Teen Makes ‘Sit With Us’ App That Helps Students Find Lunch Buddies

Above is the cover of the app called

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Above is the cover of the app called “Sit With Us’ The app is available on all Android and iPhone Products.

Brandon Russell, Photojournalist

Recently, Natalie Hampton, now a 16-year-old living in Sherman Oaks California, developed a new and improved way to find friends to sit with at lunch. “Sit with us” is what she calls the app, and it helps students who have difficulty finding a place to sit at lunch, locate an awaiting table of friends to sit with. The app allows students to designate themselves as “ambassadors,” according to the Huffing post; their main job is to invite others to join them during lunch. Ambassadors can then post “open lunch” events, this action allows for users of the app to locate ambassadors tables. Hampton is the main designer of Sit With Us. The new app originally launched on September 9, 2016. In an interview with LA daily news, Hampton stated she was inspired to create it after she “ate alone during her entire seventh grade year.” Past experiences and lonely situations left her feeling vulnerable and made her a prime victim in the act of bullying. Now a junior In High school, she is attending a different school and is socially successful. However, all those years of being isolated and alone has allowed for the production of this app.

According to Hampton, there are many reasons why the app was published; the most impactful one is the reason that it prevents kids from being publicly rejected and being considered social outcasts by their peers. In an interview with Npr.org, she explained “When students, especially the more popular ones, stand up to bullying, it has a significant impact on kids all around.” Rutgers, Yale, Princeton, and many other schools played an important role in conducting experiments to prove this theory.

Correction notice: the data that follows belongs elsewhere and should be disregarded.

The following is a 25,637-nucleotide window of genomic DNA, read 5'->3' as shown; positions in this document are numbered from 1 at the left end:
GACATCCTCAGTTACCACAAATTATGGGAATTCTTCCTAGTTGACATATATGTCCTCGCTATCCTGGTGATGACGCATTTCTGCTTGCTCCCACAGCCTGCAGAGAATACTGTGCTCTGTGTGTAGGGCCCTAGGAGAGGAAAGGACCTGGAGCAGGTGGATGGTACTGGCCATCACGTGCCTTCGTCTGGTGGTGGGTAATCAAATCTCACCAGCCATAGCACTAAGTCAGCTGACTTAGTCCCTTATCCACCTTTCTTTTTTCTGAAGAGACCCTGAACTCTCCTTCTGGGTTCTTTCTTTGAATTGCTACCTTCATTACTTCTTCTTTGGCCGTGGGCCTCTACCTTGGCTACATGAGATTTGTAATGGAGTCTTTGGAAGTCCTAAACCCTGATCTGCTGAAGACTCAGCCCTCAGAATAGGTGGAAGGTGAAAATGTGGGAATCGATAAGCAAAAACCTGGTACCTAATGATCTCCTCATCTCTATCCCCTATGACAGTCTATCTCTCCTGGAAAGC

During the 2012-2013 school year, more than fifty schools around the country allowed their most socially connected students with technology to improve bullying. According to the Huffington Post, more than thirty percent of the students used the technology in a positive manner.

The switch from the old school way of just asking someone to sit down to the technology was a struggle in itself. Like Hampton and many others, asking a stranger if you can sit with them can socially label you as an outcast or a loner.

According to the app’s motive and the Huffington Post, the use of technology allows for the private factor on one’s phone to play an important role in finding someone to sit with. Through the use of technology, Due to the presence of technology in the app, kids can assure that they aren’t being tricked when they accept somewhere and someone to sit down with. Cole Smith (10) stated, “This app is astronomically helpful to kids in need of someone to sit with at lunch, and other times during school.”